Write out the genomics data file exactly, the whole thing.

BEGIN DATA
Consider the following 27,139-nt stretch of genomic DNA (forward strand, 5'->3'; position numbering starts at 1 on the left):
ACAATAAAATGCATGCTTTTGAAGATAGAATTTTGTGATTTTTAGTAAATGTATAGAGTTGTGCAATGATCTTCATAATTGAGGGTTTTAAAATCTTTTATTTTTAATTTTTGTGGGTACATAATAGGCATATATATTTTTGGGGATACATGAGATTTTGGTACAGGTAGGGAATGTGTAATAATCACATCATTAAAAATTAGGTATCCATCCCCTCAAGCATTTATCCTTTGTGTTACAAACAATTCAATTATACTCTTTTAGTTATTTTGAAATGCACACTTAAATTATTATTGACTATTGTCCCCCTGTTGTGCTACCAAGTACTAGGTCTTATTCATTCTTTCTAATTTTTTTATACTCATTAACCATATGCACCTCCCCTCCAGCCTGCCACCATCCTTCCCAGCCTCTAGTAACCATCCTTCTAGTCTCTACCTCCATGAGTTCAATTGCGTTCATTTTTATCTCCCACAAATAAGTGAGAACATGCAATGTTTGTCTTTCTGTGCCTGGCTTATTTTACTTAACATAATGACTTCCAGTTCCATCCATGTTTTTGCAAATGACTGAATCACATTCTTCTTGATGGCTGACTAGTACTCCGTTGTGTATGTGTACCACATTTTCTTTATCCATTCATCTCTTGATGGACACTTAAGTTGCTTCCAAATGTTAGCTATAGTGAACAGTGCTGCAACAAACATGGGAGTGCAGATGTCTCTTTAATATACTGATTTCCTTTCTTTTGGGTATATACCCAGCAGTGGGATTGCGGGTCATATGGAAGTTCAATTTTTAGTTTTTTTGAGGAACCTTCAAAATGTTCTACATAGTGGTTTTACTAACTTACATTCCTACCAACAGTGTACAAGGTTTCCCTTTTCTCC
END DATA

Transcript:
Consider the following 27,139-nt stretch of genomic DNA (forward strand, 5'->3'; position numbering starts at 1 on the left):
ACAATAAAATGCATGCTTTTGAAGATAGAATTTTGTGATTTTTAGTAAATGTATAGAGTTGTGCAATGATCTTCATAATTGAGGGTTTTAAAATCTTTTATTTTTAATTTTTGTGGGTACATAATAGGCATATATATTTTTGGGGATACATGAGATTTTGGTACAGGTAGGGAATGTGTAATAATCACATCATTAAAAATTAGGTATCCATCCCCTCAAGCATTTATCCTTTGTGTTACAAACAATTCAATTATACTCTTTTAGTTATTTTGAAATGCACACTTAAATTATTATTGACTATTGTCCCCCTGTTGTGCTACCAAGTACTAGGTCTTATTCATTCTTTCTAATTTTTTTATACTCATTAACCATATGCACCTCCCCTCCAGCCTGCCACCATCCTTCCCAGCCTCTAGTAACCATCCTTCTAGTCTCTACCTCCATGAGTTCAATTGCGTTCATTTTTATCTCCCACAAATAAGTGAGAACATGCAATGTTTGTCTTTCTGTGCCTGGCTTATTTTACTTAACATAATGACTTCCAGTTCCATCCATGTTTTTGCAAATGACTGAATCACATTCTTCTTGATGGCTGACTAGTACTCCGTTGTGTATGTGTACCACATTTTCTTTATCCATTCATCTCTTGATGGACACTTAAGTTGCTTCCAAATGTTAGCTATAGTGAACAGTGCTGCAACAAACATGGGAGTGCAGATGTCTCTTTAATATACTGATTTCCTTTCTTTTGGGTATATACCCAGCAGTGGGATTGCGGGTCATATGGAAGTTCAATTTTTAGTTTTTTTGAGGAACCTTCAAAATGTTCTACATAGTGGTTTTACTAACTTACATTCCTACCAACAGTGTACAAGGTTTCCCTTTTCTCC